On the heels of the controversy about this week’s perhaps terror alerts in Europe, I reflected on a recent experience with the very real costs of what you might call the terrorist-hysteria complex.
Two weeks ago, I was in Afghanistan on a U.S. government-sponsored mission to observe the Parliamentary elections on Saturday, September 18th. The day before, I sat on the balcony of our guesthouse and watched a dangerous drama unfold just outside. Our security guards strung a black curtain along our balcony rail to block prying eyes. Through two of the panels, I watched as a member of the Afghan National Police crouched behind a wall of olive-green sandbags about a hundred feet away and aimed his automatic rifle at a curve in the road to the right.
We were in Panjshir, a valley about two and a half hours north of Kabul. At that moment, a mullah up the road was leading a protest at an elementary school in response to the burning of a Koran by by two men in Tennessee named Bob Old and Danny Allen. (This was different from Terry Jones, the Florida preacher who canceled his burning.)
You probably never heard about the Tennessee story. When you watch the video, it’s mind-blowing that these two characters somehow animated events oceans away. But seven thousand miles away, amped up both by a local hair-trigger media and Afghan opportunists looking to stir up trouble, Bob Old and Danny Allen — names we will almost certainly never hear again — created real danger and real expense.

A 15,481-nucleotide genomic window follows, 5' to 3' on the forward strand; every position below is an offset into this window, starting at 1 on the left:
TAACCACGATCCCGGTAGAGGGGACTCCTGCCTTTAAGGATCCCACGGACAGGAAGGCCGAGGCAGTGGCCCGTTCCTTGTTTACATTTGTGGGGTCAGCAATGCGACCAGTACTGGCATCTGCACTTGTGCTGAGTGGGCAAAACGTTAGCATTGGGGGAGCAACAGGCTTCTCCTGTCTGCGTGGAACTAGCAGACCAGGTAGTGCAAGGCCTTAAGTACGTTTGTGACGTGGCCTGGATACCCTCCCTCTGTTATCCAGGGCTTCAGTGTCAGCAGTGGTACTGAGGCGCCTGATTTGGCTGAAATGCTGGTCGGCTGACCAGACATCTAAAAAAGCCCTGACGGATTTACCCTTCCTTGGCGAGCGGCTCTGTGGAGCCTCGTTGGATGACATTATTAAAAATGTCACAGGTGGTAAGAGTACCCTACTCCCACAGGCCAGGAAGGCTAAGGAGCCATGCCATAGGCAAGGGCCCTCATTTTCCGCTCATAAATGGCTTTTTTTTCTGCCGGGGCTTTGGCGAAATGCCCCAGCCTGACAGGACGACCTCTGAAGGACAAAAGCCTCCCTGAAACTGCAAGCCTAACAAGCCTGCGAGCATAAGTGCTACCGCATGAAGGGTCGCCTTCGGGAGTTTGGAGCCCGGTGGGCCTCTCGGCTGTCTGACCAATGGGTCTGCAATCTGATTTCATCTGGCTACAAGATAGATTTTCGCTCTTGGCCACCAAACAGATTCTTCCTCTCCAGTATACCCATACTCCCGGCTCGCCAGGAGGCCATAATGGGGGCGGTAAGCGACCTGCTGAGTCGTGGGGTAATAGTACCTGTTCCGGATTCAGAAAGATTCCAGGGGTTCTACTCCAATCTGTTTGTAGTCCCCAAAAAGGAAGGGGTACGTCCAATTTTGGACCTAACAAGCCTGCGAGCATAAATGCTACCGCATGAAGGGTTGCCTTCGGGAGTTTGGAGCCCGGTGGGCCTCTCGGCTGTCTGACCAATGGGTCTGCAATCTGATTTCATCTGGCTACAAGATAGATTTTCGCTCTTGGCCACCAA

On the mission with me were two security professionals from the UK and the U.S., two Afghan security men, a translator, and my partner, all funded by a U.S. aid agency and U.S. taxpayer dollars. We were supposed to be out in the field, interviewing government officials, asking probing questions about the quality of the election, the depth of the rule of law. I should have been helping to determine whether the billions of dollars and gallons of blood our warfighters have poured into Afghanistan is worth it.
But we instead spent the day stuck in our guest house, pawns in the mad world of stunt-driven politics. There was a striking parallel between the stunts back in America and the Taliban’s efforts in Afghanistan. Both were aimed at controlling the actions of millions through discrete acts of violence. Both take advantage of the nexus of blogs, a 24-hour news cycle, and political opportunism. And both have real consequences not only on our perception of reality, but on policy.